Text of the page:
Tower man Roy Bliss and Assistant Tower man Jack Poehron are flagging all trains by the burned-out Rock Island 61st Street Tower on April 20, 1967. The wooden tower had opened in 1898.

Rock Island train #11 (with engine #621) passes the burned-out 61st Street Tower on April 20, 1967, the day after the fire. 61st was the end of the four-track section running from LaSalle Street Station in downtown Chicago.

Rock Island train #11 (with engine #621) passes the burned-out 61st Street Tower on April 20, 1967, the day after the fire. 61st was the end of the four-track section running from LaSalle Street Station in downtown Chicago.

Rock Island train #19, as seen from the 61st Street Tower.

Rock Island train #19, as seen from the 61st Street Tower.

Rock Island 61st Street Tower on December 8, 1968. (Looking north at movable point crossing- RI "in" (L), NYC "out" (R).

Rock Island 61st Street Tower on December 8, 1968. (Looking north at movable point crossing- RI “in” (L), NYC “out” (R).

The Rock Island 91st Street Tower on April 5, 1970.

The Rock Island 91st Street Tower on April 5, 1970.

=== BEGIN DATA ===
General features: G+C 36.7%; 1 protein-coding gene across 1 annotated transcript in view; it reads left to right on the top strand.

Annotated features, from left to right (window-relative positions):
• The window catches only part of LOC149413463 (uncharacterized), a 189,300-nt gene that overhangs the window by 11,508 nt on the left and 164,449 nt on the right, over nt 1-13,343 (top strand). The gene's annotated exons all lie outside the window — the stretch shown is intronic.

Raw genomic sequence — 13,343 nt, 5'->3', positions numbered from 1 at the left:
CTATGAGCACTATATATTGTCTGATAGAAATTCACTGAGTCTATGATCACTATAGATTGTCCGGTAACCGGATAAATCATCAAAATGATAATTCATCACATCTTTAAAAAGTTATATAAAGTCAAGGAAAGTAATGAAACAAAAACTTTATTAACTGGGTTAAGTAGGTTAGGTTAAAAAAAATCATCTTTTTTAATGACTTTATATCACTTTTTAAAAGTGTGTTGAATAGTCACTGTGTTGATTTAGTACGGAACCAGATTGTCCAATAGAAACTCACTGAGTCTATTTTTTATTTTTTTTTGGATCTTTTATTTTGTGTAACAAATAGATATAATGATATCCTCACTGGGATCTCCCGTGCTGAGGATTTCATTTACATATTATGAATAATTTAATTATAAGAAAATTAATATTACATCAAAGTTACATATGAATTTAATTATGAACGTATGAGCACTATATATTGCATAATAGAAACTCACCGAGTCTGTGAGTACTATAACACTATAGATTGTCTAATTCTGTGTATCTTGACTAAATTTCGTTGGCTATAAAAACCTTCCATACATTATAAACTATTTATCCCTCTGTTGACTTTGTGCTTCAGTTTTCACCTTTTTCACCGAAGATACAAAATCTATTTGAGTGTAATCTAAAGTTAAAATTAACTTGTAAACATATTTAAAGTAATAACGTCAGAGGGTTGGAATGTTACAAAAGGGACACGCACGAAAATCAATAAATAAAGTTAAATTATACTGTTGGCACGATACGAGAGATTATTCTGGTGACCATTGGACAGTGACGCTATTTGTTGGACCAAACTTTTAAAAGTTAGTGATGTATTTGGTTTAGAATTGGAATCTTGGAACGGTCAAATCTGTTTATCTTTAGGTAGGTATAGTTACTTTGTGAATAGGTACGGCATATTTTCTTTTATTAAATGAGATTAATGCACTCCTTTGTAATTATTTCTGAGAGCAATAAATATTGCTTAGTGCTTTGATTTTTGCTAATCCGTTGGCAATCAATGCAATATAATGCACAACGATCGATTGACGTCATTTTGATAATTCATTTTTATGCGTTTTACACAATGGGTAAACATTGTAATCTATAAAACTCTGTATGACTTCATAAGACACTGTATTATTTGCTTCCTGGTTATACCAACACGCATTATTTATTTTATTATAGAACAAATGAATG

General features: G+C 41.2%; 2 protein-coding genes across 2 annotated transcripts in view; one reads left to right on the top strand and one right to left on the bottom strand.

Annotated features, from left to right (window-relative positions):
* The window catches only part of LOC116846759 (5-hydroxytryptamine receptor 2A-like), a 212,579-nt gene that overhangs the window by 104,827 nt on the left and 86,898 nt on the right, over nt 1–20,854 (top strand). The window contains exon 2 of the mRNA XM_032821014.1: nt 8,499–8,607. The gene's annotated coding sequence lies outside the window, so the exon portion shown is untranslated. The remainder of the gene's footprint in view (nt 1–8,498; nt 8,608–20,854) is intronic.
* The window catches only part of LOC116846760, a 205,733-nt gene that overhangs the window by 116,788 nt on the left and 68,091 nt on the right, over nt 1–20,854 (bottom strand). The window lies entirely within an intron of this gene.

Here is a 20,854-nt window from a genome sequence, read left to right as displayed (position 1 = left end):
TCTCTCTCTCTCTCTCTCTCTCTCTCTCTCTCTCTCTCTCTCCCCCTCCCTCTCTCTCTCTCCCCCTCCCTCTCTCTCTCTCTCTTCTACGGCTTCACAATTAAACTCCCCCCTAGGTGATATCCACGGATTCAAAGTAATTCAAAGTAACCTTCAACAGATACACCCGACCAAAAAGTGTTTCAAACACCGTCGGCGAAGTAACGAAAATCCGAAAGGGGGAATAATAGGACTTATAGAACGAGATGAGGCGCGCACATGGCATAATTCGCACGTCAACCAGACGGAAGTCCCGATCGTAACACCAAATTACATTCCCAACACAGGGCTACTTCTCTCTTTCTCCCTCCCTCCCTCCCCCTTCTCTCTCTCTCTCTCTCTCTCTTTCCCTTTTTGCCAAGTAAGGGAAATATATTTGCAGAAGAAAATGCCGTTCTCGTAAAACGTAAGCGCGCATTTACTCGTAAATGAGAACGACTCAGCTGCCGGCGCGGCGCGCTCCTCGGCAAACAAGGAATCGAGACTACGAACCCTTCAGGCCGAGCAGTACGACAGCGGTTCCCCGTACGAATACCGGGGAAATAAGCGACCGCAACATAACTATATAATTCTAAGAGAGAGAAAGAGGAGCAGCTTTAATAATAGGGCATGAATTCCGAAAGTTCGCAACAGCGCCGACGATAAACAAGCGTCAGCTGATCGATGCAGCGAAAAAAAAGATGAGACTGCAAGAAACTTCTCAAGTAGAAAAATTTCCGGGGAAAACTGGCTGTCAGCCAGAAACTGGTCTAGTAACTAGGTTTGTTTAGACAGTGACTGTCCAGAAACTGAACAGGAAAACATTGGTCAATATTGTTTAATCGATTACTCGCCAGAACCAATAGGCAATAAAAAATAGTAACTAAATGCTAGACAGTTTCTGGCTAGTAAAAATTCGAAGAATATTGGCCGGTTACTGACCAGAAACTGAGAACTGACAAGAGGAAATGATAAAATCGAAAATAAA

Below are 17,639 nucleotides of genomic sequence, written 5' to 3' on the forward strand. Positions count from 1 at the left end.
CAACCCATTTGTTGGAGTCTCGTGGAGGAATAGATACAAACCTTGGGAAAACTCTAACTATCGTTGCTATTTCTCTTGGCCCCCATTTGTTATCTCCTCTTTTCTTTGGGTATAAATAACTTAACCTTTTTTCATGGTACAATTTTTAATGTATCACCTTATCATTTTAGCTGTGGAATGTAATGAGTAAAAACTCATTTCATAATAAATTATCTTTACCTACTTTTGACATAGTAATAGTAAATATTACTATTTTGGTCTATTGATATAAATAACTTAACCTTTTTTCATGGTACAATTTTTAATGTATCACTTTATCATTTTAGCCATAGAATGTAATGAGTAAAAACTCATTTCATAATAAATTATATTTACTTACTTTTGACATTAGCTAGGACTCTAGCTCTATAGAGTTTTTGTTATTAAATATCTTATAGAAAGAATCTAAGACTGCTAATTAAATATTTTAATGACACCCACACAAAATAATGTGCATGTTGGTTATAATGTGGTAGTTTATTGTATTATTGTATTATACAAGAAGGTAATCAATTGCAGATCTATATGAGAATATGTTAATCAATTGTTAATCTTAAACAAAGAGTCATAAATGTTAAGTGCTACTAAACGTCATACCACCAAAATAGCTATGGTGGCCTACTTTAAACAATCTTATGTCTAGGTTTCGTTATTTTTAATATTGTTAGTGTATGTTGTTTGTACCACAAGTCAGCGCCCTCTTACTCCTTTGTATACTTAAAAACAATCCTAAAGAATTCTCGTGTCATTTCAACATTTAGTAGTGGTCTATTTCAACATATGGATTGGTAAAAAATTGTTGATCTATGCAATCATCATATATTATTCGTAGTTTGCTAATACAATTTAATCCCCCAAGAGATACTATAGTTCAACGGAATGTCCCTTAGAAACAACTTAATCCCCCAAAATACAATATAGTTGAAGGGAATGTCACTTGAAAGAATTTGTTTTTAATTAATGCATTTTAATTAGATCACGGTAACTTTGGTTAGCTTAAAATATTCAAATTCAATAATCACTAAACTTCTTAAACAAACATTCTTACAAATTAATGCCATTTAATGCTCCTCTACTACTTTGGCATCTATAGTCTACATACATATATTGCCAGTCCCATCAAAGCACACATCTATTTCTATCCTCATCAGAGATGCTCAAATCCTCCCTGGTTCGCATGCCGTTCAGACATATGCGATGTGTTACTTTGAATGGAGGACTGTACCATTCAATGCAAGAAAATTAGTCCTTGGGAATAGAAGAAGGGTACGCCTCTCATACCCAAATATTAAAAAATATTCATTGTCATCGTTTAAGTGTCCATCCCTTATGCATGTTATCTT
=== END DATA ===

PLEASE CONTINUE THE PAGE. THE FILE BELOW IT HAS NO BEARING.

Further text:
The Rock Island's 91st Street Tower, where the railroad crossed the PRR "Panhandle" route, as it looked on August 17, 1974. As you can see, the tower has received a new coat of paint since the last picture.

The Rock Island’s 91st Street Tower, where the railroad crossed the PRR “Panhandle” route, as it looked on August 17, 1974. As you can see, the tower has received a new coat of paint since the last picture.

Baltimore & Ohio #5, the Capitol Limited, passing by the Beverly Junction Tower one hour and 50 minutes late, on April 5, 1970.

Baltimore & Ohio #5, the Capitol Limited, passing by the Beverly Junction Tower one hour and 50 minutes late, on April 5, 1970.

CTA bus 8829 is at Ashland and 95th in 1973. Daniel Joseph adds, "If the destination sign is reliable, I believe this bus is on the #45 Ashland Downtown and not on #9 Ashland."

CTA bus 8829 is at Ashland and 95th in 1973. Daniel Joseph adds, “If the destination sign is reliable, I believe this bus is on the #45 Ashland Downtown and not on #9 Ashland.”